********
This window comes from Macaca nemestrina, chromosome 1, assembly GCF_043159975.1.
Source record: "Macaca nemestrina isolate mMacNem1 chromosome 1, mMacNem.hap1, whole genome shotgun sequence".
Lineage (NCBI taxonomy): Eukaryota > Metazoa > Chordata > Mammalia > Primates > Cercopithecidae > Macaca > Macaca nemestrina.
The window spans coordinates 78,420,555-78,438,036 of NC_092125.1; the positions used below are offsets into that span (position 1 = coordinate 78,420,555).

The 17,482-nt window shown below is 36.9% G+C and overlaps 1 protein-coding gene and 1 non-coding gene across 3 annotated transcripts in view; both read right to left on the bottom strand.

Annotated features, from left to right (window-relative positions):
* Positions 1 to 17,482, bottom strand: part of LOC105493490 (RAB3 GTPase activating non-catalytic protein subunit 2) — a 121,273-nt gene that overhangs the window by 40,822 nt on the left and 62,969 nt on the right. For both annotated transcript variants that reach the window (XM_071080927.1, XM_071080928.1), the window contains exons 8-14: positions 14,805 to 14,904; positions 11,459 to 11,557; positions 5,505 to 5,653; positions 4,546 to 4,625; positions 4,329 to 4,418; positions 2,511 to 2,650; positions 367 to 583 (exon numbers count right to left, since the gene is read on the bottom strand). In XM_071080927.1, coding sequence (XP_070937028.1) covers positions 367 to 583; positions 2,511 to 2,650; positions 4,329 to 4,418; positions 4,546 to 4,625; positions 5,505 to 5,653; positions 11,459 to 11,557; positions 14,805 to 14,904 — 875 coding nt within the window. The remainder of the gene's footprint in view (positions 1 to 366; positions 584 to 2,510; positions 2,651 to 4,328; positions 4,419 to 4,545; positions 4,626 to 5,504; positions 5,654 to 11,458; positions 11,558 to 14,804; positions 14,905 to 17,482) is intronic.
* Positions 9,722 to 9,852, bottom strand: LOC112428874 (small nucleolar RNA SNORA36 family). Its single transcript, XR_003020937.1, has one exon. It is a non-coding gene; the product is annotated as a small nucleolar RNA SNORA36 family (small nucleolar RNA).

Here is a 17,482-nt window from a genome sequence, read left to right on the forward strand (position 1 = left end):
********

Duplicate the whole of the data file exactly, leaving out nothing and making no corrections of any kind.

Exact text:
This window comes from Macaca nemestrina, chromosome 1, assembly GCF_043159975.1.
Source record: "Macaca nemestrina isolate mMacNem1 chromosome 1, mMacNem.hap1, whole genome shotgun sequence".
Lineage (NCBI taxonomy): Eukaryota > Metazoa > Chordata > Mammalia > Primates > Cercopithecidae > Macaca > Macaca nemestrina.
The window spans coordinates 78,420,555-78,438,036 of NC_092125.1; the positions used below are offsets into that span (position 1 = coordinate 78,420,555).

The 17,482-nt window shown below is 36.9% G+C and overlaps 1 protein-coding gene and 1 non-coding gene across 3 annotated transcripts in view; both read right to left on the bottom strand.

Annotated features, from left to right (window-relative positions):
* Positions 1 to 17,482, bottom strand: part of LOC105493490 (RAB3 GTPase activating non-catalytic protein subunit 2) — a 121,273-nt gene that overhangs the window by 40,822 nt on the left and 62,969 nt on the right. For both annotated transcript variants that reach the window (XM_071080927.1, XM_071080928.1), the window contains exons 8-14: positions 14,805 to 14,904; positions 11,459 to 11,557; positions 5,505 to 5,653; positions 4,546 to 4,625; positions 4,329 to 4,418; positions 2,511 to 2,650; positions 367 to 583 (exon numbers count right to left, since the gene is read on the bottom strand). In XM_071080927.1, coding sequence (XP_070937028.1) covers positions 367 to 583; positions 2,511 to 2,650; positions 4,329 to 4,418; positions 4,546 to 4,625; positions 5,505 to 5,653; positions 11,459 to 11,557; positions 14,805 to 14,904 — 875 coding nt within the window. The remainder of the gene's footprint in view (positions 1 to 366; positions 584 to 2,510; positions 2,651 to 4,328; positions 4,419 to 4,545; positions 4,626 to 5,504; positions 5,654 to 11,458; positions 11,558 to 14,804; positions 14,905 to 17,482) is intronic.
* Positions 9,722 to 9,852, bottom strand: LOC112428874 (small nucleolar RNA SNORA36 family). Its single transcript, XR_003020937.1, has one exon. It is a non-coding gene; the product is annotated as a small nucleolar RNA SNORA36 family (small nucleolar RNA).

Here is a 17,482-nt window from a genome sequence, read left to right on the forward strand (position 1 = left end):